Tuesday,12 December, 2017
Current issue | Issue 1293, (28 April - 4 May 2016)
Tuesday,12 December, 2017
Issue 1293, (28 April - 4 May 2016)

Ahram Weekly

Gardens of Islam

A new exhibition is inviting visitors into oriental gardens, from traditional designs to public parks in the Arab world today, writes David Tresilian in Paris

Gardens of Islam
Gardens of Islam
Al-Ahram Weekly

Many people will know something about the traditions of oriental or Islamic gardens, if only because of the vague perception that they have significantly influenced gardens in Europe and beyond. 

It is widely known that tulips, for example, were cultivated for centuries in the Ottoman Empire before they made their way to Holland, today the world’s main centre of tulip cultivation.

Anyone who has a knowledge of roses will be familiar with the Damascene rose, often thought to have been brought by the Crusaders to Europe from Damascus in the 13th century.

Such stories are mentioned in the major exhibition on oriental gardens that opened at the Institut du monde arabe in Paris this month entitled Jardins d’Orient, de l’Alhambra au Taj Mahal.

However, the exhibition, spilling out onto the Institut’s forecourt on the left bank of the Seine where a pop-up oriental garden has been specially installed, does far more than simply remind visitors of the eastern origins of certain cherished plant species.  

Instead, it aims to offer a survey of the main traditions of oriental gardening, looking at their origins in Persia and Mesopotamia and the ways in which the leading Muslim dynasties, in their different ways perhaps especially the Moghuls in India, the Ottomans, and the various dynasties that once ruled in Muslim Spain, built gardens as places of sensory delight, recreation and dynastic or personal prestige. 

While there is a danger that the exhibition may be too ambitious — one could happily while away several exhibitions on Moghul, Ottoman, or Andalusian gardens alone — a survey of this sort also has advantages. 

It allows visitors to trace the traditions of oriental garden design back to their origins, to understand something of the role and character of traditional oriental gardens, and to appreciate their contemporary function as an important source of thinking about the place of gardens in the contemporary Arab and Muslim world.

 

ORIGINS OF ORIENTAL GARDENS: The exhibition begins by reviewing the sources of oriental gardens, chiefly in ancient Persia and Mesopotamia, but also in other regions of the ancient world.

Gardens, or cultivated areas set aside for pleasure and recreation, began as side-effects of sedentary agriculture in ancient Mesopotamia, where the major river systems of the Tigris and the Euphrates produced the conditions necessary for the development of some of the ancient world’s most powerful early civilisations. 

These were built on riverine agriculture, like the civilisation of ancient Egypt, and hydraulic technologies such as waterwheels, often driven by animals, and the shaduf, a characteristic hand-operated ancient Mesopotamian water-lifting tool, allowed large areas of land to be set aside for irrigation.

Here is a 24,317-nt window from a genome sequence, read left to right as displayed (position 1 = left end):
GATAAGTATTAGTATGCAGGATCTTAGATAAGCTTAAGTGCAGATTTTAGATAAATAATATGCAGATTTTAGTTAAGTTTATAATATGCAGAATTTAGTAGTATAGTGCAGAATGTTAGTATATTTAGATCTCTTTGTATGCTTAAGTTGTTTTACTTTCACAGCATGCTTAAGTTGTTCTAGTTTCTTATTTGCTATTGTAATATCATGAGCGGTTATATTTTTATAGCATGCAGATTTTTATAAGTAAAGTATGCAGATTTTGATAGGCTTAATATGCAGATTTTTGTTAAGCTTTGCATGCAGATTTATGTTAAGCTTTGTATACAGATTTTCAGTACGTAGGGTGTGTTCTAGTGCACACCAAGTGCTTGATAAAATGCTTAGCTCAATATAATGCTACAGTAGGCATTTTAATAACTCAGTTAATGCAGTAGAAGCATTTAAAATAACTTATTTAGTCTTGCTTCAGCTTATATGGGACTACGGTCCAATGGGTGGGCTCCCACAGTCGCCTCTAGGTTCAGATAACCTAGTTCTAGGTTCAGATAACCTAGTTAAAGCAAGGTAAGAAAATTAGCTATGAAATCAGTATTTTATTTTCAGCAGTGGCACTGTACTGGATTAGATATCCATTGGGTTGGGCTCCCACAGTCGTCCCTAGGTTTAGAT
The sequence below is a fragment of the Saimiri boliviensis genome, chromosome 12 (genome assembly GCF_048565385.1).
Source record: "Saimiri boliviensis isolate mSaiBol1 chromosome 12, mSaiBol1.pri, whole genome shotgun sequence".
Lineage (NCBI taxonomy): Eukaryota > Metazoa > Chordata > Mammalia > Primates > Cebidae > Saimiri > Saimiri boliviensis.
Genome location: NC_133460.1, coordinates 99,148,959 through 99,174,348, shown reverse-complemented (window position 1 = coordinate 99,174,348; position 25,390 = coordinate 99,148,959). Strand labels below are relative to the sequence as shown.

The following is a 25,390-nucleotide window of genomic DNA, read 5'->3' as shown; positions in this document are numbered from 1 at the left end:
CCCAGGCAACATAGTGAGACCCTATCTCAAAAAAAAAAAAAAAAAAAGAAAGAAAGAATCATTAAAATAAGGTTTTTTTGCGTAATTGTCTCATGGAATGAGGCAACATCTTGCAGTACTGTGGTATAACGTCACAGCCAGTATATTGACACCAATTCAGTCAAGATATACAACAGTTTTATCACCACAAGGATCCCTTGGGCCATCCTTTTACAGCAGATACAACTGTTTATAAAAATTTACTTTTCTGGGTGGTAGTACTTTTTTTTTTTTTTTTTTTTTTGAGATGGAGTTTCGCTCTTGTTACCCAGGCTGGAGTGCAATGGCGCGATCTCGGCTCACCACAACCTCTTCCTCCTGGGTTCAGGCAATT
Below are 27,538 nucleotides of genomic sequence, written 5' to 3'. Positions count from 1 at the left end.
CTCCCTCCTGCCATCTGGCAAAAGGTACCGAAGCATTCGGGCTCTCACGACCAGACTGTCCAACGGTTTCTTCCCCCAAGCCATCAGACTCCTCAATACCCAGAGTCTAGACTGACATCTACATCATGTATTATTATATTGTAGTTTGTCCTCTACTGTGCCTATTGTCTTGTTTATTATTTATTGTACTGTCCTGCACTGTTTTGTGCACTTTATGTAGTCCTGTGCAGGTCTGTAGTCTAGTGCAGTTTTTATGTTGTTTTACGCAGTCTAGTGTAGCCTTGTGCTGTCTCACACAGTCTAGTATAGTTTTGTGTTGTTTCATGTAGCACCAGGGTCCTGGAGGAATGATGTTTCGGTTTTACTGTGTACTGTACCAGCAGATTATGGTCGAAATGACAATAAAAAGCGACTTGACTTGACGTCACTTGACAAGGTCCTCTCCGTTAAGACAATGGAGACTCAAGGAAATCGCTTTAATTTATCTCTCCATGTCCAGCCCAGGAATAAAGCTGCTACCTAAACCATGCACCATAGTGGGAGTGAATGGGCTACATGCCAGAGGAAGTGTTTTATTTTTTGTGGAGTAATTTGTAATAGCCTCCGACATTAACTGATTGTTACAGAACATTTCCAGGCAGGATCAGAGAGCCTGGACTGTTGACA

Irrigation meant agriculture, but it also meant pleasure gardens, and the evidence suggests that the building of gardens as places of recreation and signs of personal or dynastic prestige took place hard on the heels of the development of ancient agriculture.

Among the most famous such gardens were the so-called Hanging Gardens of Babylon, ascribed by the ancient Greek and Roman authors who wrote about them to the 6th century BCE Babylonian king Nebuchadnezzar II, the Nebuchadnezzar mentioned in the Bible, and seen as one of the Seven Wonders of the ancient world.

The exhibition includes a 3D reconstruction of the Hanging Gardens that shows them very much as they appear in the descriptions of the ancient Greek and Roman authors, built to resemble a natural hillside with artificial terraces and forest trees with the water being raised by mechanisms like Archimedean screws and the whole looking something like an ancient Greek amphitheatre. 

The problem, not mentioned in the exhibition, which merely notes that the evidence for the Gardens is “inconclusive,” is that the terrain of ancient Babylonia, like that of southern Iraq today, was flat and crisscrossed by a network of canals. It looked something like the Egyptian Delta. There were no suitable hillsides to provide a model for such “hanging” or suspended gardens in this region of flat alluvium that favoured the development of gardens set in rectangular parcels of land divided by irrigation canals, something like parterres.

It is for this and other reasons that recent writers on the Hanging Gardens, among them UK Assyriologist Stephanie Dalley whose book on the subject was reviewed in the Weekly in July 2015, have argued that the Hanging Gardens of Babylon were in fact built in Nineveh by Assyrian king Sennacherib several hundred km to the north where there was a long tradition of “hanging” garden architecture and the hydraulic technology needed to irrigate them.